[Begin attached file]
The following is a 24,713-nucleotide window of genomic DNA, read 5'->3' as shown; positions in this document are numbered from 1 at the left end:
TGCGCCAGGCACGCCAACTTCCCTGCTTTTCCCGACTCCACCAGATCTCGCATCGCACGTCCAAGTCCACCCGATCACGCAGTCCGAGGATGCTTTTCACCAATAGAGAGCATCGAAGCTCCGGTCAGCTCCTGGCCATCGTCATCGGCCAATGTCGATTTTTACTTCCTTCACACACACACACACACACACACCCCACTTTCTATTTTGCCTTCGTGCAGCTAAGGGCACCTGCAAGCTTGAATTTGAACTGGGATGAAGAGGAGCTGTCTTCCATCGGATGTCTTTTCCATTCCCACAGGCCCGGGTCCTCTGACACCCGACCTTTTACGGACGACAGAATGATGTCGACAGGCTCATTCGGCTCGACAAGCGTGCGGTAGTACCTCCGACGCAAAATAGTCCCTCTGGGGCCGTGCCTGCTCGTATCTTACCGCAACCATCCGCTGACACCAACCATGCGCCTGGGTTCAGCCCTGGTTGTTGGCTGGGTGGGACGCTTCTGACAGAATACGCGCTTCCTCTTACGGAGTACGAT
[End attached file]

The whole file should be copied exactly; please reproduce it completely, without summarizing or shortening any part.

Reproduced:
The following is a 24,713-nucleotide window of genomic DNA, read 5'->3' as shown; positions in this document are numbered from 1 at the left end:
TGCGCCAGGCACGCCAACTTCCCTGCTTTTCCCGACTCCACCAGATCTCGCATCGCACGTCCAAGTCCACCCGATCACGCAGTCCGAGGATGCTTTTCACCAATAGAGAGCATCGAAGCTCCGGTCAGCTCCTGGCCATCGTCATCGGCCAATGTCGATTTTTACTTCCTTCACACACACACACACACACACACCCCACTTTCTATTTTGCCTTCGTGCAGCTAAGGGCACCTGCAAGCTTGAATTTGAACTGGGATGAAGAGGAGCTGTCTTCCATCGGATGTCTTTTCCATTCCCACAGGCCCGGGTCCTCTGACACCCGACCTTTTACGGACGACAGAATGATGTCGACAGGCTCATTCGGCTCGACAAGCGTGCGGTAGTACCTCCGACGCAAAATAGTCCCTCTGGGGCCGTGCCTGCTCGTATCTTACCGCAACCATCCGCTGACACCAACCATGCGCCTGGGTTCAGCCCTGGTTGTTGGCTGGGTGGGACGCTTCTGACAGAATACGCGCTTCCTCTTACGGAGTACGAT